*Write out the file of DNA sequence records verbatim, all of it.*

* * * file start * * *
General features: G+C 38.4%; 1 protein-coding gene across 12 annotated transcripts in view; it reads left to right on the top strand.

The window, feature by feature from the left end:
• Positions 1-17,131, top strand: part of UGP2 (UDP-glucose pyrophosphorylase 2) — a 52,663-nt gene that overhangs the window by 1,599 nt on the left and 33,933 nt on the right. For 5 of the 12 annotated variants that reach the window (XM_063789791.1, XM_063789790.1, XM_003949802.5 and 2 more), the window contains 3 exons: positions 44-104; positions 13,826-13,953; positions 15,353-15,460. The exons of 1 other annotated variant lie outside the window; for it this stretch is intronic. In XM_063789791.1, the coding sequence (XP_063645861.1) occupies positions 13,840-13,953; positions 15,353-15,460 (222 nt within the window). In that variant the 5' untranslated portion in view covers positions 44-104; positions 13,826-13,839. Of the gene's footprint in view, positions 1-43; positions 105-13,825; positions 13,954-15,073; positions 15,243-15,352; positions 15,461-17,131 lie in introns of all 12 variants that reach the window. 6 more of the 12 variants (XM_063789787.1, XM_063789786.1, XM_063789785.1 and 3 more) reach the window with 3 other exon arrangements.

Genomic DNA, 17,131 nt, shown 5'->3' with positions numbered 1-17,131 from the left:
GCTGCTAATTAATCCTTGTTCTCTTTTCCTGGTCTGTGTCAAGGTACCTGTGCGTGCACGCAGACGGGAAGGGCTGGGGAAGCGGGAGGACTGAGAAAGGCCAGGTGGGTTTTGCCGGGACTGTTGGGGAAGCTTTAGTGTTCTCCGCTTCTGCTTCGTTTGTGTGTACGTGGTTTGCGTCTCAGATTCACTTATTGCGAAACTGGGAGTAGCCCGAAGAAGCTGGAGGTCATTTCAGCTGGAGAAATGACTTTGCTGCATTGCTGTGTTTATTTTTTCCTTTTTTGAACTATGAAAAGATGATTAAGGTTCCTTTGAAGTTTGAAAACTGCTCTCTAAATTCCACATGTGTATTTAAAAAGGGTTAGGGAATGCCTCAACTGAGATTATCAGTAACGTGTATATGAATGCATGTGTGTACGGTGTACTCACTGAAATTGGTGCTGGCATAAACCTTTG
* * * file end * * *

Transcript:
General features: G+C 38.4%; 1 protein-coding gene across 12 annotated transcripts in view; it reads left to right on the top strand.

The window, feature by feature from the left end:
• Positions 1-17,131, top strand: part of UGP2 (UDP-glucose pyrophosphorylase 2) — a 52,663-nt gene that overhangs the window by 1,599 nt on the left and 33,933 nt on the right. For 5 of the 12 annotated variants that reach the window (XM_063789791.1, XM_063789790.1, XM_003949802.5 and 2 more), the window contains 3 exons: positions 44-104; positions 13,826-13,953; positions 15,353-15,460. The exons of 1 other annotated variant lie outside the window; for it this stretch is intronic. In XM_063789791.1, the coding sequence (XP_063645861.1) occupies positions 13,840-13,953; positions 15,353-15,460 (222 nt within the window). In that variant the 5' untranslated portion in view covers positions 44-104; positions 13,826-13,839. Of the gene's footprint in view, positions 1-43; positions 105-13,825; positions 13,954-15,073; positions 15,243-15,352; positions 15,461-17,131 lie in introns of all 12 variants that reach the window. 6 more of the 12 variants (XM_063789787.1, XM_063789786.1, XM_063789785.1 and 3 more) reach the window with 3 other exon arrangements.

Genomic DNA, 17,131 nt, shown 5'->3' with positions numbered 1-17,131 from the left:
GCTGCTAATTAATCCTTGTTCTCTTTTCCTGGTCTGTGTCAAGGTACCTGTGCGTGCACGCAGACGGGAAGGGCTGGGGAAGCGGGAGGACTGAGAAAGGCCAGGTGGGTTTTGCCGGGACTGTTGGGGAAGCTTTAGTGTTCTCCGCTTCTGCTTCGTTTGTGTGTACGTGGTTTGCGTCTCAGATTCACTTATTGCGAAACTGGGAGTAGCCCGAAGAAGCTGGAGGTCATTTCAGCTGGAGAAATGACTTTGCTGCATTGCTGTGTTTATTTTTTCCTTTTTTGAACTATGAAAAGATGATTAAGGTTCCTTTGAAGTTTGAAAACTGCTCTCTAAATTCCACATGTGTATTTAAAAAGGGTTAGGGAATGCCTCAACTGAGATTATCAGTAACGTGTATATGAATGCATGTGTGTACGGTGTACTCACTGAAATTGGTGCTGGCATAAACCTTTG